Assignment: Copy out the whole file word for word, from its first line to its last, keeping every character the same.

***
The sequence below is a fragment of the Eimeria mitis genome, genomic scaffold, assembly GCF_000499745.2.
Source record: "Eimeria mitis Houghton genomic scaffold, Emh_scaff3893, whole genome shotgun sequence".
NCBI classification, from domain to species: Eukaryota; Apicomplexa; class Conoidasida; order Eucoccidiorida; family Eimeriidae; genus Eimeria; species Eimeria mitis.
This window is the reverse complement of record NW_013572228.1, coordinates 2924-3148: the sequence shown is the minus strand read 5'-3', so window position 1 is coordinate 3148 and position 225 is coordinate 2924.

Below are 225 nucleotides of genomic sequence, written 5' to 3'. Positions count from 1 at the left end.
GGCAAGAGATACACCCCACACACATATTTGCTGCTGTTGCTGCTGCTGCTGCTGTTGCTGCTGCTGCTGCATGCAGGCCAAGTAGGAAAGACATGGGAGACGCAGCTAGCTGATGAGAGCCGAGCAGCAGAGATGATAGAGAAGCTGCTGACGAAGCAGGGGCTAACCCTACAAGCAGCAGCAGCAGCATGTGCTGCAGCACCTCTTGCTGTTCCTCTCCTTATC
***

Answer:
The sequence below is a fragment of the Eimeria mitis genome, genomic scaffold, assembly GCF_000499745.2.
Source record: "Eimeria mitis Houghton genomic scaffold, Emh_scaff3893, whole genome shotgun sequence".
NCBI classification, from domain to species: Eukaryota; Apicomplexa; class Conoidasida; order Eucoccidiorida; family Eimeriidae; genus Eimeria; species Eimeria mitis.
This window is the reverse complement of record NW_013572228.1, coordinates 2924-3148: the sequence shown is the minus strand read 5'-3', so window position 1 is coordinate 3148 and position 225 is coordinate 2924.

Below are 225 nucleotides of genomic sequence, written 5' to 3'. Positions count from 1 at the left end.
GGCAAGAGATACACCCCACACACATATTTGCTGCTGTTGCTGCTGCTGCTGCTGTTGCTGCTGCTGCTGCATGCAGGCCAAGTAGGAAAGACATGGGAGACGCAGCTAGCTGATGAGAGCCGAGCAGCAGAGATGATAGAGAAGCTGCTGACGAAGCAGGGGCTAACCCTACAAGCAGCAGCAGCAGCATGTGCTGCAGCACCTCTTGCTGTTCCTCTCCTTATC